Pet Microchip Standardization

After pet identification tags, getting a pet microchipped is a great step toward getting your pet home if he or she becomes lost or escapes during a disaster.

The rice sized chip is inserted by a veterinarian under the pet’s skin and when scanned, it reveals the name and address of the owner.

Until recently the big glitch was that some of the scanners used to search for microchips would not read all of the microchips on the market because the different frequencies makes brands incompatible with many of the readers.

Last year the HomeAgain Universal WorldScan was released. (A Universal WorldChip was released this year.) The microchip scanner can read all the microchip frequencies (125 kHz, 128 kHz, 134.2 kHz) currently on the market.

In addition, a MiniTracker Pro microchip scanner was introduced by Avid Identification Systems Inc. The MiniTracker Pro can read both encrypted or unencrypted (125 kHz, 134.2 kHz) microchips.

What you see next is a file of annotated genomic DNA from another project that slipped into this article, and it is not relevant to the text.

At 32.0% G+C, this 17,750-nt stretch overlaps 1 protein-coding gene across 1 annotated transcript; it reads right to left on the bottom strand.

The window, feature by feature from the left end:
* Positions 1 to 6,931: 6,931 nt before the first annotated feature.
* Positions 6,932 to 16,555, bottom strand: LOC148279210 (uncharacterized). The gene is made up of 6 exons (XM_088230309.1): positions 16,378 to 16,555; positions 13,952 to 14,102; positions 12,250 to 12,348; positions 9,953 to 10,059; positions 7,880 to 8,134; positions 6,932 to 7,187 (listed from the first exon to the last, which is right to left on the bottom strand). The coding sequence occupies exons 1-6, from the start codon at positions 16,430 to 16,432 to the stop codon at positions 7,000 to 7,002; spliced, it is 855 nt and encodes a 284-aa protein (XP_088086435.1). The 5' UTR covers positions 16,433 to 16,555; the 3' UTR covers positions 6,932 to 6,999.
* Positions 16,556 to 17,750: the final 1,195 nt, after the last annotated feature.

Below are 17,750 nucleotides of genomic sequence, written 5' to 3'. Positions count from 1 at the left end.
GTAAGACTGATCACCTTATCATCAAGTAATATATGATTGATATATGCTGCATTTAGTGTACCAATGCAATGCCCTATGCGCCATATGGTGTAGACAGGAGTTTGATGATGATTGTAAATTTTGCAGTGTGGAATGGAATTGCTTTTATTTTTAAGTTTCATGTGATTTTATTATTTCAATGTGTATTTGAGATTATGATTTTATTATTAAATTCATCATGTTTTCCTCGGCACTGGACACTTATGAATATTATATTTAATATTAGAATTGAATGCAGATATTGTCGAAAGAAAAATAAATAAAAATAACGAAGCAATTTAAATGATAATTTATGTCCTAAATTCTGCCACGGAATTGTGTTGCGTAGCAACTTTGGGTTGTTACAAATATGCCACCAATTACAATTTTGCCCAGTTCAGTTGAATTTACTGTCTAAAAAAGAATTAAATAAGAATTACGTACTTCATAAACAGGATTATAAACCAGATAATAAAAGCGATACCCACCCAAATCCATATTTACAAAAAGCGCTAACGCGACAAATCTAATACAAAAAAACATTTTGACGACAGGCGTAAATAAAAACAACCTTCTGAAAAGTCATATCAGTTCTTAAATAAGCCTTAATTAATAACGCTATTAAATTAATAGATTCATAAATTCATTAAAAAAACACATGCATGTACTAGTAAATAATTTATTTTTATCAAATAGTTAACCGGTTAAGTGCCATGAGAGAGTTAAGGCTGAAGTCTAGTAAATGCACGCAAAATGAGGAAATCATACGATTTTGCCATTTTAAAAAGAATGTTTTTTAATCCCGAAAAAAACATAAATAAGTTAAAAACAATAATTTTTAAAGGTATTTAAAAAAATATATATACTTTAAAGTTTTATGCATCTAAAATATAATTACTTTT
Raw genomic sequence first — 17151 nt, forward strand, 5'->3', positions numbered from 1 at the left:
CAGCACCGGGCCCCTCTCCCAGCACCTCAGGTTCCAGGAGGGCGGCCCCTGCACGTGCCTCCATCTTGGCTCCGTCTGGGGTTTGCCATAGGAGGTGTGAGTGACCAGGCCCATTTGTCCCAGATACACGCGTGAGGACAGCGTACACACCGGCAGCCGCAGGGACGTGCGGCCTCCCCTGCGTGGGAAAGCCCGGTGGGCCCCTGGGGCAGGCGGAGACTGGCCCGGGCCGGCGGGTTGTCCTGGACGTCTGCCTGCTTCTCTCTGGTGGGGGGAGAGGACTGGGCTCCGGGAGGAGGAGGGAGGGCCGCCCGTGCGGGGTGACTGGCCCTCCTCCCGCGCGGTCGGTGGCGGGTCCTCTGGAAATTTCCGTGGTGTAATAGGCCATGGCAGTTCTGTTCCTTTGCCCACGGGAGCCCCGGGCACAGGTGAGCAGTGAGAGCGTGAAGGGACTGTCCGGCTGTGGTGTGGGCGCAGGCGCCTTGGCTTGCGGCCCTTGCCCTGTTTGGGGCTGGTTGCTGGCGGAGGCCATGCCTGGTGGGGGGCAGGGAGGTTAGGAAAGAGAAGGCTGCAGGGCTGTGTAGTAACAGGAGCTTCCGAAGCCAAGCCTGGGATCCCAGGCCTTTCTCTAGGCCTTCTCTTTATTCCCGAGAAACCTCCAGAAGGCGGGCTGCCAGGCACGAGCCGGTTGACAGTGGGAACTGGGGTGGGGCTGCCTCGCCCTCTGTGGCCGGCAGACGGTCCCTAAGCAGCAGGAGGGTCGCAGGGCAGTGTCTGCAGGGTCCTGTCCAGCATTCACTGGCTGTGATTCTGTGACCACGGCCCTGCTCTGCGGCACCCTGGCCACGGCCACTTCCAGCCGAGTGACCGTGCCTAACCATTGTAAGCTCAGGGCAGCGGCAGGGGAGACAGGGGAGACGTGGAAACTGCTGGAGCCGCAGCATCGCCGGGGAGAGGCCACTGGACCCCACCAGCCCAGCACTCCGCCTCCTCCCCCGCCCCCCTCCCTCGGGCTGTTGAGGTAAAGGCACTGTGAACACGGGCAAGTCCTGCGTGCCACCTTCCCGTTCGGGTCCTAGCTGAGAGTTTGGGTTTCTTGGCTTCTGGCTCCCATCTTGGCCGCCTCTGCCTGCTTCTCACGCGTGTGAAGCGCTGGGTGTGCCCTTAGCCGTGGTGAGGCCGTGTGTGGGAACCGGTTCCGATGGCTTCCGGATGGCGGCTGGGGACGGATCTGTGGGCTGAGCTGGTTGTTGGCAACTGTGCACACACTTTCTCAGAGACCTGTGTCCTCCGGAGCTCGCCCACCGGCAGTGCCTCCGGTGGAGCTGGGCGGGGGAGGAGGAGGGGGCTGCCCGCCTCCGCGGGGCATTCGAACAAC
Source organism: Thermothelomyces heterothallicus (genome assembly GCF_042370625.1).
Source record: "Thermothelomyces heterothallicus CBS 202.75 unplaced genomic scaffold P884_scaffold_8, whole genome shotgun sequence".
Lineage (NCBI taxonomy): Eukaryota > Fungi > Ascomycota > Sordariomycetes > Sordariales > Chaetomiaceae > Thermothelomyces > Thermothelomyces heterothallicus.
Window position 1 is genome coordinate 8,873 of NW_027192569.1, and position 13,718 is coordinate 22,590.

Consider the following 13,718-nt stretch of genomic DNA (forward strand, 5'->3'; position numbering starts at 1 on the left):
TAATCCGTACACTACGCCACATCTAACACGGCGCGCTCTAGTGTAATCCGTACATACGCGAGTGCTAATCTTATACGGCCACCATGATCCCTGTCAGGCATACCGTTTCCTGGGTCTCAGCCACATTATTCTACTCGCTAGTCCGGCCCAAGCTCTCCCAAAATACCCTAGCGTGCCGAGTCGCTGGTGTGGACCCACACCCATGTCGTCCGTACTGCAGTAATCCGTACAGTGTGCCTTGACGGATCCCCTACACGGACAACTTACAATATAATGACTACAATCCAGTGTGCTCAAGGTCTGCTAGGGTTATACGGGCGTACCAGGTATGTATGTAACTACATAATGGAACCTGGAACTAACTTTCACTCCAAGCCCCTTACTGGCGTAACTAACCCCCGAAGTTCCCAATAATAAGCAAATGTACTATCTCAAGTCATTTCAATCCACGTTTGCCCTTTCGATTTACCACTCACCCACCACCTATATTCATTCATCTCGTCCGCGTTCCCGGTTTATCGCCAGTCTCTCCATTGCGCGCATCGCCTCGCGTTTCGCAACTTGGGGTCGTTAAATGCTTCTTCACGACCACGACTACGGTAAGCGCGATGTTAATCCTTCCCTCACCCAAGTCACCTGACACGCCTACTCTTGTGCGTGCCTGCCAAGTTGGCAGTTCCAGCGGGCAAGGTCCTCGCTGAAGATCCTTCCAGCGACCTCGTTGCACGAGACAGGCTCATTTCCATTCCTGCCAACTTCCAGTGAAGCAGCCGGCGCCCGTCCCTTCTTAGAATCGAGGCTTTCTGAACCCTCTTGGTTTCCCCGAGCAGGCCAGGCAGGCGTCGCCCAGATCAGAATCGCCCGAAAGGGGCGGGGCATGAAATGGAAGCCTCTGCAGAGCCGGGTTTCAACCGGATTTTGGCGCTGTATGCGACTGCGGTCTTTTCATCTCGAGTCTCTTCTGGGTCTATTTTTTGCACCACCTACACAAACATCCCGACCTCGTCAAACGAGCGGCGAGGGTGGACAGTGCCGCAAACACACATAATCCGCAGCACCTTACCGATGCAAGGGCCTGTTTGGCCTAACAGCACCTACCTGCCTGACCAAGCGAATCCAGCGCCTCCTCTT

Another problem facing those seeking owners for lost pets is that the shelters and veterinary clinics also have to check multiple databases to find the information from the implanted microchips.

The American Veterinary Medical Association (AVMA) suggested a change and is urging that a network of links between databases is created so that the process is simplified.

In the meantime, HomeAgain issued a US Pet Recover Service Center Chart to customers. The chart lists the names of other microchip manufacturers along with their phone numbers.

This is an essential guide because it includes information on the different chip frequencies and how they appear when scanned—which helps identify what database to search in order to reunite the pet with his or her family.

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  1. Terry Reno says

    Is there any place I can search for a pet by name to see it it is micro chipped. Our neighbor gave us a cat and it’s name then moved unexpectedly. More like disappeared. We love the cat and want to keep it but we also want to know more information about him. Vaccinations, Vet’s Name, Age, etc.

    Can you help?



  2. Take the pet to be scanned at your veterinarian’s office or an animal shelter. They can pull up the number and any information associated with it.